According to the latest statistics from the Centers for Disease Control and Prevention, women have a higher rate of asthma than men — 8.5 percent compared to 7.1 percent. We're also more likely than men to have allergies. And the data from the American Autoimmune Related Diseases Association says autoimmune disorders affect women three times more often than men.

Why are women more prone to these conditions?  

One researcher, Sharyn Clough, a philosopher of science at Oregon State University who studies research bias, thinks it's because young girls are held to a higher standard of cleanliness than young boys.  And because they are forced to stay cleaner, they are exposed to fewer germs early in life and are therefore more likely to develop illnesses as they get older. Clough published her findings in an article entitled Gender and the hygiene hypothesis in the peer-reviewed journal, Social Science and Medicine.  

My first impression when reading about Clough's research on NPR was that it was a bit of a stretch. I mean this is 2011, right? Little girls aren't still forced to wear bows in their hair and Mary Janes on the feet and stay clean all day, are they? Certainly not in my neck of the woods. Sure, my kids have dress clothes, but for the most part they spend their day in what they proudly refer to as "rough and tumble" clothes. Even my youngest, who is in a "dress phase," has a closet full of no-frills dresses that are covered in paint splatters and frequently wind up loaded with mud. So this whole gender bias doesn't really apply anymore, does it?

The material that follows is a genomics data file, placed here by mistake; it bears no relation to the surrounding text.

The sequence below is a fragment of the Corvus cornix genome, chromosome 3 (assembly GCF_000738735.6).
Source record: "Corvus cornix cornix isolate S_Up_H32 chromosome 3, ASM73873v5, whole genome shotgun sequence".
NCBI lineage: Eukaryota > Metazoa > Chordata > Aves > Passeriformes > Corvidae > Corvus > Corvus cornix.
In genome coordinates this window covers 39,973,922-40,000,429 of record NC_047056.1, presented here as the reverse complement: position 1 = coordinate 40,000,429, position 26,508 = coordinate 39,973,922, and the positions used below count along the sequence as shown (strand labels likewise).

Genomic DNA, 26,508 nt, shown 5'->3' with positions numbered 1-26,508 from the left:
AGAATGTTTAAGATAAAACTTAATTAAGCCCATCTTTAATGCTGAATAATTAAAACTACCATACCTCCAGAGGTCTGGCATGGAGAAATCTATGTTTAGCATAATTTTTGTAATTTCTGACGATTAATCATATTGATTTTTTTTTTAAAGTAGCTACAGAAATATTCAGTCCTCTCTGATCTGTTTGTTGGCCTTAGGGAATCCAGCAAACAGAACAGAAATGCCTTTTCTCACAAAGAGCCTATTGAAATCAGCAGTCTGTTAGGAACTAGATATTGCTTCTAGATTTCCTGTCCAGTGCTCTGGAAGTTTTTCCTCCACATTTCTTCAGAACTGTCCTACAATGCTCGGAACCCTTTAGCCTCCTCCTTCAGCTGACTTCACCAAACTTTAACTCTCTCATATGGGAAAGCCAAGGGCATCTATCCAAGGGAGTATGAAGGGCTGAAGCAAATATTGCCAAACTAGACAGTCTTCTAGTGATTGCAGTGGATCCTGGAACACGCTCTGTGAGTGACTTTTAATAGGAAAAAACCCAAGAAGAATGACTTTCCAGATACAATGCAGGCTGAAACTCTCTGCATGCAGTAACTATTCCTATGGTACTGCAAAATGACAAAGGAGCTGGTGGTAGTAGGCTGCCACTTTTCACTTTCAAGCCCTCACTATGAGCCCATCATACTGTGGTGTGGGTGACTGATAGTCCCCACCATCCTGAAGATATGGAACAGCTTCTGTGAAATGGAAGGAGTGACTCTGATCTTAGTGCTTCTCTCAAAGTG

But then I remembered a family friendly event that we attended a few months ago. It was a picnic and a gorgeous day and my girls couldn't wait to drop their plates with me and play a game of football with the other kids. But one of the moms in attendance wouldn't let her three daughters play, proclaiming, "girls don't play football." (Not that her daughters could have really played anyhow as they were all decked out in frilly dresses, complete with white gloves and perfectly coiffed hair.)

I don't mean to cast judgment on that other mom. Her daughters looked great and maybe they had another function to attend later in the day that made her temporarily strict about cleanliness. 

Or maybe this sort of gender bias does still exist, and it's just not something I see in my normal circle of family and friends. If so, there are lots of little girls who are missing out on the chance to get dirty, and it may just be hurting their health.

In her interview with NPR, Clough said, "There are a variety of bacteria even just in soil. A gram of uncontaminated soil contains 10 billion microbial cells. Playing in dirt is a reliable way to ingest dirt. Playing in the dirt is highly correlated with eating it. And when you eat it, you know you're exposed to bacteria — all kinds and in high numbers."

Now, who'd want to miss out on that?  Yum!

Keeping little girls clean may make them sick
Are girls who don't play in the dirt and get messy missing out on some immune-boosting benefits?